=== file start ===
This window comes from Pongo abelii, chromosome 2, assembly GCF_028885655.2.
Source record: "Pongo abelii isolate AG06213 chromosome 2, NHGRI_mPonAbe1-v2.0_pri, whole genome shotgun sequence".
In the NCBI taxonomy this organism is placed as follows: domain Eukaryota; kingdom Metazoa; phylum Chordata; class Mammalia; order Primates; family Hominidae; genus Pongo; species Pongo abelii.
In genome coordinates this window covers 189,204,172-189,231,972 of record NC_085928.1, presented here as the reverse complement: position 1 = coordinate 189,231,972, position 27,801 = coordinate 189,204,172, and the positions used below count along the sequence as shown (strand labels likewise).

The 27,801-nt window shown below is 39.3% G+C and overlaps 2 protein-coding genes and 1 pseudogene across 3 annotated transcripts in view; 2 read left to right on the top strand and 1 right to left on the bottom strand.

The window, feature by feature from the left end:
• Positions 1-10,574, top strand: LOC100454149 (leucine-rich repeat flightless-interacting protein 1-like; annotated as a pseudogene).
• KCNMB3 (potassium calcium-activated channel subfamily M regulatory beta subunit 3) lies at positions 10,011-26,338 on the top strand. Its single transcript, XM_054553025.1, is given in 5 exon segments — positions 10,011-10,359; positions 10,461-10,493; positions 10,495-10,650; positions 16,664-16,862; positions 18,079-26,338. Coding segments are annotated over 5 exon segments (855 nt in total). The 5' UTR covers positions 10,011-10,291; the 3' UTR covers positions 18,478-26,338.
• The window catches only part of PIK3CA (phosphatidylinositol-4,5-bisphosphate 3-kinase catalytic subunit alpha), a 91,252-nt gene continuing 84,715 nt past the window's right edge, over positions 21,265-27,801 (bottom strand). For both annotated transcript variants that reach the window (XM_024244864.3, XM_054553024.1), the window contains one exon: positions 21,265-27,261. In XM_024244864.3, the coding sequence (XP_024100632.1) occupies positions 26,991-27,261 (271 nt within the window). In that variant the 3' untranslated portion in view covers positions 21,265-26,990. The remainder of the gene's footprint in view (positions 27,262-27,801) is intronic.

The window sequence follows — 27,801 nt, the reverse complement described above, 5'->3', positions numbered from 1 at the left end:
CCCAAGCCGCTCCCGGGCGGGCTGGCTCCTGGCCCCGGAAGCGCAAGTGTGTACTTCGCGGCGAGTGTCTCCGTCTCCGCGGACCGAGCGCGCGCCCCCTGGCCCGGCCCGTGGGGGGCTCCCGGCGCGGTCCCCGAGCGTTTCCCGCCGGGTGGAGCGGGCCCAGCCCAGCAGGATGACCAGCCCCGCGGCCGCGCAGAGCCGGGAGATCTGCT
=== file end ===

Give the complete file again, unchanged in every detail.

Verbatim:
This window comes from Pongo abelii, chromosome 2, assembly GCF_028885655.2.
Source record: "Pongo abelii isolate AG06213 chromosome 2, NHGRI_mPonAbe1-v2.0_pri, whole genome shotgun sequence".
In the NCBI taxonomy this organism is placed as follows: domain Eukaryota; kingdom Metazoa; phylum Chordata; class Mammalia; order Primates; family Hominidae; genus Pongo; species Pongo abelii.
In genome coordinates this window covers 189,204,172-189,231,972 of record NC_085928.1, presented here as the reverse complement: position 1 = coordinate 189,231,972, position 27,801 = coordinate 189,204,172, and the positions used below count along the sequence as shown (strand labels likewise).

The 27,801-nt window shown below is 39.3% G+C and overlaps 2 protein-coding genes and 1 pseudogene across 3 annotated transcripts in view; 2 read left to right on the top strand and 1 right to left on the bottom strand.

The window, feature by feature from the left end:
• Positions 1-10,574, top strand: LOC100454149 (leucine-rich repeat flightless-interacting protein 1-like; annotated as a pseudogene).
• KCNMB3 (potassium calcium-activated channel subfamily M regulatory beta subunit 3) lies at positions 10,011-26,338 on the top strand. Its single transcript, XM_054553025.1, is given in 5 exon segments — positions 10,011-10,359; positions 10,461-10,493; positions 10,495-10,650; positions 16,664-16,862; positions 18,079-26,338. Coding segments are annotated over 5 exon segments (855 nt in total). The 5' UTR covers positions 10,011-10,291; the 3' UTR covers positions 18,478-26,338.
• The window catches only part of PIK3CA (phosphatidylinositol-4,5-bisphosphate 3-kinase catalytic subunit alpha), a 91,252-nt gene continuing 84,715 nt past the window's right edge, over positions 21,265-27,801 (bottom strand). For both annotated transcript variants that reach the window (XM_024244864.3, XM_054553024.1), the window contains one exon: positions 21,265-27,261. In XM_024244864.3, the coding sequence (XP_024100632.1) occupies positions 26,991-27,261 (271 nt within the window). In that variant the 3' untranslated portion in view covers positions 21,265-26,990. The remainder of the gene's footprint in view (positions 27,262-27,801) is intronic.

The window sequence follows — 27,801 nt, the reverse complement described above, 5'->3', positions numbered from 1 at the left end:
CCCAAGCCGCTCCCGGGCGGGCTGGCTCCTGGCCCCGGAAGCGCAAGTGTGTACTTCGCGGCGAGTGTCTCCGTCTCCGCGGACCGAGCGCGCGCCCCCTGGCCCGGCCCGTGGGGGGCTCCCGGCGCGGTCCCCGAGCGTTTCCCGCCGGGTGGAGCGGGCCCAGCCCAGCAGGATGACCAGCCCCGCGGCCGCGCAGAGCCGGGAGATCTGCT